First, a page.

NCB, based in Jeddah, Saudi Arabia, paid the settlement for 13 apparent violations of the Sudan and Syria-related sanctions in which the transactions went through the U.S. financial system between November 2011 and late August 2014. The non-egregious violations were voluntarily self-disclosed for 8 Syria-related violations, but not self-disclosed for the 5 Sudanese ones. When you consider them all, the base penalty was $1,814,854.
Between November 7, 2011 and August 28, 2014, NCB processed, directly or indirectly, 13 U.S. dollar (USD) transactions totaling $5,918,560 to or through the United States in circumstances where a benefit of NCB’s service was received by Sudanese or Syrian counterparties, or that involved goods originating in or transiting through Sudan or Syria. None of the Sudanese or Syrian parties was a customer of NCB. These transactions were in apparent violation of the Sudanese Sanctions Regulations (“SSR”), 31 C.F.R. § 538.205,1 and section 2(b) of Executive Order (E.O.) 13582 of August 17, 2011,2 respectively. The Apparent Violations began in late 2011, after the bank had started to implement more robust compliance measures intended to modernize and upgrade its compliance controls, including those relating to sanctions screening and OFAC sanctions compliance.
The calculation: the General Factors
The aggravating factors:
(1) NCB conferred substantial economic benefit to U.S.-sanctioned parties and caused significant
harm to the integrity of U.S. sanctions programs and their associated policy objectives by allowing sanctioned parties to conduct business in or through the United States for a number of years; and
(2) NCB is a large and commercially sophisticated financial institution.
and the mitigating ones:
(1) NCB did not act with willful intent to violate U.S. sanctions law or with a reckless disregard for its U.S. sanctions obligations;
(2) NCB has no prior sanctions history, including having not received a penalty notice or Finding of Violation from OFAC in the five years preceding the date of the earliest transaction giving rise to the apparent violations;
(3) NCB cooperated with OFAC’s investigation into the Apparent Violations, including by conducting an extensive transaction review and entering into a statute of limitations tolling agreement with multiple extensions;
(4) Most of the Syria-related Apparent Violations occurred shortly after the imposition of relevant prohibitions; and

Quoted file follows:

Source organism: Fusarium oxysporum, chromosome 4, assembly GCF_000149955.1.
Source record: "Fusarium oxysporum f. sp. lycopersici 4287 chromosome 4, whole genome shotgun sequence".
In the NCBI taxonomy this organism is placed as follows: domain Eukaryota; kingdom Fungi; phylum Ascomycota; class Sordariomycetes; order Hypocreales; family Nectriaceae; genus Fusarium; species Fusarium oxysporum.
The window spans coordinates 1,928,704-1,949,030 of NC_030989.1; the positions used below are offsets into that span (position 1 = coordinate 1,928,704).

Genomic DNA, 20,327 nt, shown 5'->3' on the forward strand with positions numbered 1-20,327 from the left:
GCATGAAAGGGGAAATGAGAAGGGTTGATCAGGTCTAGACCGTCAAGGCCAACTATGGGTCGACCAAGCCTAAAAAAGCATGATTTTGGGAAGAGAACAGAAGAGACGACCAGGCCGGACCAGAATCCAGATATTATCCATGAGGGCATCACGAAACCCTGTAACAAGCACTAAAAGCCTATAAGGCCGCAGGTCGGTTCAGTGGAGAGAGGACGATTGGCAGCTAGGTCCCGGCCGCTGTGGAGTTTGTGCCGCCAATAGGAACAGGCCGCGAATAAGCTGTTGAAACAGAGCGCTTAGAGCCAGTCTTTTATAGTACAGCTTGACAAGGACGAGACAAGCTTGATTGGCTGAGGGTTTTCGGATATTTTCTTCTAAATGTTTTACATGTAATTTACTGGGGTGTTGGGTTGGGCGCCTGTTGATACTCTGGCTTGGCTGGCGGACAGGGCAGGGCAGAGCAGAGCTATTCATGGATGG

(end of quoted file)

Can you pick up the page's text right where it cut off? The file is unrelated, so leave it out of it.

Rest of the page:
(5) NCB enhanced compliance controls in response to past weaknesses and the subsequent Apparent Violations, including the following:
• Replaced its Board of Directors and senior executives and enhanced its compliance program by implementing new sanctions screening software and new training procedures for bank personnel;
• Implemented internal policies that require payment and non-payment messages to be transparent, in line with Basel requirements and FATF recommendations, and that prohibit the omission, deletion or alteration of information in the payment messages or orders;
• Required screening of all payments against international sanctions lists, including OFAC lists;
• Implemented an Anti-Money Laundering Department that is tasked with sanctions compliance and countering illicit finance, including money laundering and terrorist financing;
• Required prospective customer account openings to be subjected to substantial due diligence, including Compliance Department approval of any account opening, and restricted account openings to only residents of Saudi Arabia; and
• Prohibited the opening of USD accounts for any Sudanese customers or financial institutions.
The lesson to learn…
This enforcement action highlights the importance of ensuring that sanctions compliance policies and procedures address both direct and indirect sanctions compliance risks, and in particular, highlights the importance of implementing strong remedial measures in response to sanctions program lapses.